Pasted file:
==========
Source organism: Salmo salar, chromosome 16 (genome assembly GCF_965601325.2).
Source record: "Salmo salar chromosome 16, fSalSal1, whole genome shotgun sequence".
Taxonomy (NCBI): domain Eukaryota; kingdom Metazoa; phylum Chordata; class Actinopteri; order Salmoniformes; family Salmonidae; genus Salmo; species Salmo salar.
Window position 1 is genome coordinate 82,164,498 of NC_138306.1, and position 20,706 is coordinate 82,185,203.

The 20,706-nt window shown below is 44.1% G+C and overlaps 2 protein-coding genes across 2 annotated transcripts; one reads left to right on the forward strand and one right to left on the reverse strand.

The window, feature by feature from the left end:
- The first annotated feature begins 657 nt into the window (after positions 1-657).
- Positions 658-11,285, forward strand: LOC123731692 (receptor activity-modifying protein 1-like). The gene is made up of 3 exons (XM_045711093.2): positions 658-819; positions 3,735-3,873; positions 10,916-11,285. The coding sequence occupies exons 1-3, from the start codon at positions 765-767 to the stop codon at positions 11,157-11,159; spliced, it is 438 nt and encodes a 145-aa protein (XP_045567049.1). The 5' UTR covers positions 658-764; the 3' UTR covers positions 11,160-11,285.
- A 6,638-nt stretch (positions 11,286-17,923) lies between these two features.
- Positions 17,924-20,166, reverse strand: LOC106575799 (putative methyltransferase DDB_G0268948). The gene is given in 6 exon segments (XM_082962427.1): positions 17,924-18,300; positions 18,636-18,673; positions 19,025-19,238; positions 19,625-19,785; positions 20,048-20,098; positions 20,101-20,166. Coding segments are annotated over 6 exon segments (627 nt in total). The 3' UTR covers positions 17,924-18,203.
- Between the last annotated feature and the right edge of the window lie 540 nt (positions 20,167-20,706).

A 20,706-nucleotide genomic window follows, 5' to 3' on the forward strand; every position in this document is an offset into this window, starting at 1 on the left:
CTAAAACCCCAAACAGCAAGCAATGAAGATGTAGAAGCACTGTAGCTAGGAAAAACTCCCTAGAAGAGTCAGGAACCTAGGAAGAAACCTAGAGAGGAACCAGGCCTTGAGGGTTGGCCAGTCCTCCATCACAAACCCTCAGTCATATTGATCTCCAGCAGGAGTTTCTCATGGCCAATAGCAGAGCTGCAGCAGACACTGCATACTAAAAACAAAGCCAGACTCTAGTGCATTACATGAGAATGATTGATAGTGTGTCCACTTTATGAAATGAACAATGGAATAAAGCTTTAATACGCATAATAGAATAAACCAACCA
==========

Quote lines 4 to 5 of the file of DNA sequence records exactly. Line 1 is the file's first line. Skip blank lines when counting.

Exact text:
Window position 1 is genome coordinate 82,164,498 of NC_138306.1, and position 20,706 is coordinate 82,185,203.

The 20,706-nt window shown below is 44.1% G+C and overlaps 2 protein-coding genes across 2 annotated transcripts; one reads left to right on the forward strand and one right to left on the reverse strand.